It's time for another Spry Ad! Actually I don't think I ever had one to post before since I have a hard time finding them. I can't really make fun of these ads too much because the Spry Cookbook has been so valuable in instructing me how to cook with shortening. Well that's a great thing since that's what it's original writers intended but for me it's different. Housewives of the 1930's were used to cooking with fats like shortening and lard but after so many years in the grips of the food Nazi's and a health profession that performs "Studies" whored out to the highest bidder we have a nation that is fat shy. Indeed we cringe at the mere thought of cooking with fats like Nosferatu seeing a crucifix.
Now the real worry for some time has been trans-fats and with good reason. It caused us to shun many oils and all shortenings and crammed us into the impossible position of frying our food with olive or grape seed or flax oils which are in and of themselves finishing oils not very tolerant of high heat. Well the food Nazis were good for something I suppose as they heralded the charge against trans fats (caused by hydrogenation), so now they are removed. For years shortening like Crisco, Snowdrift and Spry were all shelf stable with the hydrogenation that created trans fats so it was a simple thing to my mind to just go back to doing whatever you were doing before you decided to start poisoning us in the name of profit.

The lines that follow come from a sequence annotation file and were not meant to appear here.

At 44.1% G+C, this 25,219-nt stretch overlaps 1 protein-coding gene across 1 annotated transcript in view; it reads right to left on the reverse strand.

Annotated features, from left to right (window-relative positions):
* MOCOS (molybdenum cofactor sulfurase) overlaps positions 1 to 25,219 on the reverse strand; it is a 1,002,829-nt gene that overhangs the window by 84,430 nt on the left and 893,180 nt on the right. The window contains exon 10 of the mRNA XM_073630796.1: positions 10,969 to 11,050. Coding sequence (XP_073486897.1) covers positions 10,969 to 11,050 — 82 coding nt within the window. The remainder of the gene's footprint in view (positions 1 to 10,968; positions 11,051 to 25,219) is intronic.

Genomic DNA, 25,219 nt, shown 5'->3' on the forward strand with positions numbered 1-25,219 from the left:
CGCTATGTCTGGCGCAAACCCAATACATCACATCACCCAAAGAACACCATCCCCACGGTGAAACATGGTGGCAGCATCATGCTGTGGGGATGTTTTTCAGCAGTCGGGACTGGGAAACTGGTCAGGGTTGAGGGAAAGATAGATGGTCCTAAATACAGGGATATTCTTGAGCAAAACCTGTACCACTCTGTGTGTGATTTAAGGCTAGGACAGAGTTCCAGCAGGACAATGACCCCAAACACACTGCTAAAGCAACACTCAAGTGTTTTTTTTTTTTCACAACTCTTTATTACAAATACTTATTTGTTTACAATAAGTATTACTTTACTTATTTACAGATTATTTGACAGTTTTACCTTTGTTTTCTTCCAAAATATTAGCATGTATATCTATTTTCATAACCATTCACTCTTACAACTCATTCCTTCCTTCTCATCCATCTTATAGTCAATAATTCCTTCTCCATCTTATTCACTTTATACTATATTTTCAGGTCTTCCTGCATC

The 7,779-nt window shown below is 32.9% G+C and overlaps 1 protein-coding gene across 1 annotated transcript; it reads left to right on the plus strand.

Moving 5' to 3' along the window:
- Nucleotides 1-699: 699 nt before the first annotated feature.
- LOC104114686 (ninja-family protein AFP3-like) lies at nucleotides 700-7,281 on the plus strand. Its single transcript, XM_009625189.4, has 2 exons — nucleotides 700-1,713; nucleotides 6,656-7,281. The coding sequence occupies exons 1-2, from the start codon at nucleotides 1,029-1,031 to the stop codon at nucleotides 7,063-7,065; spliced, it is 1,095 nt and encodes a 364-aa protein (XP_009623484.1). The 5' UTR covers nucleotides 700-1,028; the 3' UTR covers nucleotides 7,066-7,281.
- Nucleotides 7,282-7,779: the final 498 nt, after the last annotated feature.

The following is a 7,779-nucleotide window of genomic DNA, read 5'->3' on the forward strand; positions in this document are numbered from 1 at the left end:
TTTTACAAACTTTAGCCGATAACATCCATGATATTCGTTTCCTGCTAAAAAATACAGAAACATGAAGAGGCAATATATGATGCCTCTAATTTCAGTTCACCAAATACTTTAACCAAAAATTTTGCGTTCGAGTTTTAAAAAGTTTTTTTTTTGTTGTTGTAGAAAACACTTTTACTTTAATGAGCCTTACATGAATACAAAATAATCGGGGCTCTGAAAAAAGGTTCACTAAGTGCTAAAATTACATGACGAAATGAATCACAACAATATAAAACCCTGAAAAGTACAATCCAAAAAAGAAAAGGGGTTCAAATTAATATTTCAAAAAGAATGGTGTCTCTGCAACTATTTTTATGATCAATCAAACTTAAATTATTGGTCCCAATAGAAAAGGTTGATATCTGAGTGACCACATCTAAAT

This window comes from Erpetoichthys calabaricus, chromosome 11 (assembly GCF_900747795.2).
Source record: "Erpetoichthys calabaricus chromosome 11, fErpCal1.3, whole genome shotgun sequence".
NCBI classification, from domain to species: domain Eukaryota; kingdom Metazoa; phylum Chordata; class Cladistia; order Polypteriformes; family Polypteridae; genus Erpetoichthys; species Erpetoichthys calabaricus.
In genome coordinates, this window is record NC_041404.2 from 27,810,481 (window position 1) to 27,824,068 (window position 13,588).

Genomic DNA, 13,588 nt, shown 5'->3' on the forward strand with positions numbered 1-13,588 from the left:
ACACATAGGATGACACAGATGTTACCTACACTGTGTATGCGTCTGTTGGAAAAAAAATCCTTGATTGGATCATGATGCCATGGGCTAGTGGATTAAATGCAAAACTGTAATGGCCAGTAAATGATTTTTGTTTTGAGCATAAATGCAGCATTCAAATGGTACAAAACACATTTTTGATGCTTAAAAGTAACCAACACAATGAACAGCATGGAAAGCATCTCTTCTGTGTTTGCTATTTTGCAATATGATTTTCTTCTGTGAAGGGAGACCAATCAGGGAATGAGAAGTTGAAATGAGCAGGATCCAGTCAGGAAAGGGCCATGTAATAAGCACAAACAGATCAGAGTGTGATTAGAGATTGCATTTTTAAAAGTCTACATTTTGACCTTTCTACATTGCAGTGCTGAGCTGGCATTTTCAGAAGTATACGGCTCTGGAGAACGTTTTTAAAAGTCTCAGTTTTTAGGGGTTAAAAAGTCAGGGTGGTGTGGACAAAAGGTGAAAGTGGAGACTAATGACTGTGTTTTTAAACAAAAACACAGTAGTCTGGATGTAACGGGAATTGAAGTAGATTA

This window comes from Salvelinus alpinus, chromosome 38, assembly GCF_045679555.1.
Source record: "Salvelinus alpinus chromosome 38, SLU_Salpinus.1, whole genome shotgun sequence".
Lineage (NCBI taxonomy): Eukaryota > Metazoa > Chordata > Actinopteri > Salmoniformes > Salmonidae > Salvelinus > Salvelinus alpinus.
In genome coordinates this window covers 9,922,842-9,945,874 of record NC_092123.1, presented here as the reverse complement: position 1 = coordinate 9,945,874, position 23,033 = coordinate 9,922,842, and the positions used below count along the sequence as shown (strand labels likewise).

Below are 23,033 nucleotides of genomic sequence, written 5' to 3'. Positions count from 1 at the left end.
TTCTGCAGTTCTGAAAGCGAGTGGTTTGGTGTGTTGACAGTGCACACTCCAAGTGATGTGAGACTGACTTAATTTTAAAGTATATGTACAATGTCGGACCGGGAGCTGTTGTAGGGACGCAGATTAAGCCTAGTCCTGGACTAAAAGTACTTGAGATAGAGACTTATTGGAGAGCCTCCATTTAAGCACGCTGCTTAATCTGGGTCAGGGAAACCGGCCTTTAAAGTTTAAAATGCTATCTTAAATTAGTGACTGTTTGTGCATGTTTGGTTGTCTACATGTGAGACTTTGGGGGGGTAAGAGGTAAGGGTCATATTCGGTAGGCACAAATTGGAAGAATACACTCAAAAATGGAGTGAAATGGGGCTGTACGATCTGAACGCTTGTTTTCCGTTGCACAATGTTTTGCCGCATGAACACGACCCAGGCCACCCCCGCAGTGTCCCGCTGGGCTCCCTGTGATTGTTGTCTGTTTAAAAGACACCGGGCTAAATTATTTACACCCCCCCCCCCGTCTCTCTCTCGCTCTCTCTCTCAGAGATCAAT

I was intrigued when I first found the spry cookbook (What Shall I Cook Today?, 1935) online. It made me curious as to what difference shortening would really make when baking your own cakes and frying foods. The reality is it's a big difference. Cakes come out more tender than with liquid oil and foods fry up crisper and less greasy as well. I'm a convert now and while I still keep peanut oil around for the occasional deep fry meal, I use Crisco for most everything else. I give a heartfelt thank you to Recipe Curio for preserving such a wonderful resource online so future generations can benefit from the sage advice of Aunt Jenny.
PS - Unfortunately the scan of the ad was too poor for me to get the recipe for the cake, if anyone has this recipe in their collection I would love it if you could share with me.